Amendments to fisheries laws, vital to develop sector – Trade unions | Page 3 | Sunday Observer

Amendments to fisheries laws, vital to develop sector – Trade unions

9 August, 2020

Fisheries trade union representatives, calling for urgent amendments to the laws pertaining to the fisheries sector, expressed displeasure over the exploitation of the country’s marine resources by foreign fishing vessels, leaving crumbs for local fishermen who make a salient contribution to the economy.  

“The legislation governing the fisheries sector of the country serves the interests of foreign entities exploiting the seas within our boundaries,” All Ceylon Fisher-folk Trade Union President Aruna Roshantha Fernando said.  

The Fisheries and Aquatic Resources Act No. 2 of 1996 was limited to Sri Lankan waters. This provided the legal basis for the management, conservation regulation and development of the fisheries and aquatic resources of Sri Lanka. This legislation was strengthened by a series of regulations framed under the same Act. Fisheries sector association representatives said that foremost there is no proper definition as to who is a fishermen and who belongs to the sector.  

“A recent Cabinet paper stated that the fisheries sector will be developed through help which will be provided to uplift the prawn farming sector. This sector is different to the fisheries sector which is a larger segment comprising marine and inland fishing,” Fernando said, adding that fishing is not something that any Tom, Dick and Harry could do.  

Fisheries trade union and association heads said discussions to develop the sector should be had with local fisherfolk and not with foreign companies which are making the maximum use of the fisheries habours across the country.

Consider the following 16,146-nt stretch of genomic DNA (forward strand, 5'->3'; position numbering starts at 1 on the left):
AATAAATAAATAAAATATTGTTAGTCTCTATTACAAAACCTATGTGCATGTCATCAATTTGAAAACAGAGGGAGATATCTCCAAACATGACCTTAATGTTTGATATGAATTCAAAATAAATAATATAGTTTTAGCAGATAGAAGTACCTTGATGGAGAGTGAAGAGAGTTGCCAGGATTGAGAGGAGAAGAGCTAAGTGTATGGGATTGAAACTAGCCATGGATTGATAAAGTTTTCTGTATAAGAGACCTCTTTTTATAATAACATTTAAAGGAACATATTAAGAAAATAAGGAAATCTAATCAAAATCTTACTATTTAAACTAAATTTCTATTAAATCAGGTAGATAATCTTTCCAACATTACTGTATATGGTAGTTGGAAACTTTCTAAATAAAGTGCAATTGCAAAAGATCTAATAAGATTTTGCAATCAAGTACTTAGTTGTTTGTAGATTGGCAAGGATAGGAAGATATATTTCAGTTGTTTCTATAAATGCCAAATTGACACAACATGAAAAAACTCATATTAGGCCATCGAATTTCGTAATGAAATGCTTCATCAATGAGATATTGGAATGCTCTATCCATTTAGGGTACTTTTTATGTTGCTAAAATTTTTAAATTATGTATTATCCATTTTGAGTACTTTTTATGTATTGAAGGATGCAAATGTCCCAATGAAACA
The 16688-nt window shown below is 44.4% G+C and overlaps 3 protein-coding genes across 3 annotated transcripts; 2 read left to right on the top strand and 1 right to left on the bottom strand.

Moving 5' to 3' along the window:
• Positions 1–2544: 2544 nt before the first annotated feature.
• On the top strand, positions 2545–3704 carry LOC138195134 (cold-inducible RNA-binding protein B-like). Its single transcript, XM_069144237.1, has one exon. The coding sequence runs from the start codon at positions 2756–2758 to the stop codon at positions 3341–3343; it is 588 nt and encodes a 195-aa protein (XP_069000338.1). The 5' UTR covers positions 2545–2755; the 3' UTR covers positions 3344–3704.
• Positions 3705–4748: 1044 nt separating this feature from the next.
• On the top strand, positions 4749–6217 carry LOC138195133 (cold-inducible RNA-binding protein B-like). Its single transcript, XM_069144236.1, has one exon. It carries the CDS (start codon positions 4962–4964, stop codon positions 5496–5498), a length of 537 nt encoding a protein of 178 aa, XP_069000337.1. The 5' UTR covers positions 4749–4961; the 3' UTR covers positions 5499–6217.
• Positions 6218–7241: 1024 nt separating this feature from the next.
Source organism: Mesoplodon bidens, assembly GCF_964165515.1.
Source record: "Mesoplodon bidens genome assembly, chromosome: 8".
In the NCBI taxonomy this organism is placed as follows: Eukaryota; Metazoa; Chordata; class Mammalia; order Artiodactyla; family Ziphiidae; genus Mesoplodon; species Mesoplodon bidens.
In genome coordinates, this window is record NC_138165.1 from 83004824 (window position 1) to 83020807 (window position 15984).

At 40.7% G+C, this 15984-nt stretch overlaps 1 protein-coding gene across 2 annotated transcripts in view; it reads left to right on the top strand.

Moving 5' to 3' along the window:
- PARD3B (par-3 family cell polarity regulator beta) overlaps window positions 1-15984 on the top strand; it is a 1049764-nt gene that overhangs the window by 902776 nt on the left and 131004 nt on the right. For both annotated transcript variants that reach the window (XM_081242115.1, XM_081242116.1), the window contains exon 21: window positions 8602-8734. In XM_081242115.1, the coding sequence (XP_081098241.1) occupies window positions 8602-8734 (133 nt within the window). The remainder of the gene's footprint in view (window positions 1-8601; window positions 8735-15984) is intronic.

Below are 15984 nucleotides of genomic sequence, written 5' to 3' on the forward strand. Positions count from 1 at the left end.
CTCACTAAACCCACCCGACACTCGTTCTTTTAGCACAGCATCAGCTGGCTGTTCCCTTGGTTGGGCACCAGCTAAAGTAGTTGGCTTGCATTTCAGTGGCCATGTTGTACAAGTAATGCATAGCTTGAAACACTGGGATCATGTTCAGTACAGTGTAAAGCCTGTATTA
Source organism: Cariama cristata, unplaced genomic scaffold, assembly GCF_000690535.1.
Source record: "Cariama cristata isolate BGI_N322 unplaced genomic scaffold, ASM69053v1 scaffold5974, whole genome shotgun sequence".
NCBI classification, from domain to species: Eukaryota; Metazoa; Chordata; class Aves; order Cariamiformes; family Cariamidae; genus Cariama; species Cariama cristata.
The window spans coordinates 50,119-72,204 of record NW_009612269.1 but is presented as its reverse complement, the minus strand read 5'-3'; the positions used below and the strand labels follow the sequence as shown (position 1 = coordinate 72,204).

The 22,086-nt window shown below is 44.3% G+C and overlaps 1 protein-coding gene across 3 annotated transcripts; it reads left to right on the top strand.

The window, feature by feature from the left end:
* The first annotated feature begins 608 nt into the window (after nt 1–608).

On upgrading technology, Fernando said that technology should be improved gradually and in a way that will not harm the environment and marine life.  

The fisheries associations want fuel prices slashed or at least maintained at the current level instead of being ncreased which is not fair when global oil prices are down.  

Fisherfolk across the country have been in a precarious state during the past five months as sales dropped sharply due to the lock down depriving them of a steady income to keep the home fires burning.   Fishermen were confined to their homes as prices dropped drastically due to the sharp decline in demand by over 70 percent.  

 The lifting of the curfew and the country being brought back to normalcy has enabled resumption of fisheries activities, but the staggering cost of living including fuel prices have burdened the community.  

Associations have been harping on the need for measures to eliminate the exploitation by middlemen and those in the supply chain.  

 The fisheries sector comprises over 300,000 direct and another 200,000 indirect beneficiaries contributing around 1.5 per cent to the GDP.

Sri Lanka has exclusive fishing and economic rights for an ocean area of 500,000 square kilometres and a coastal line of 1,700 km in addition to inland water bodies, which makes fishery one of the promising industries in the country.  

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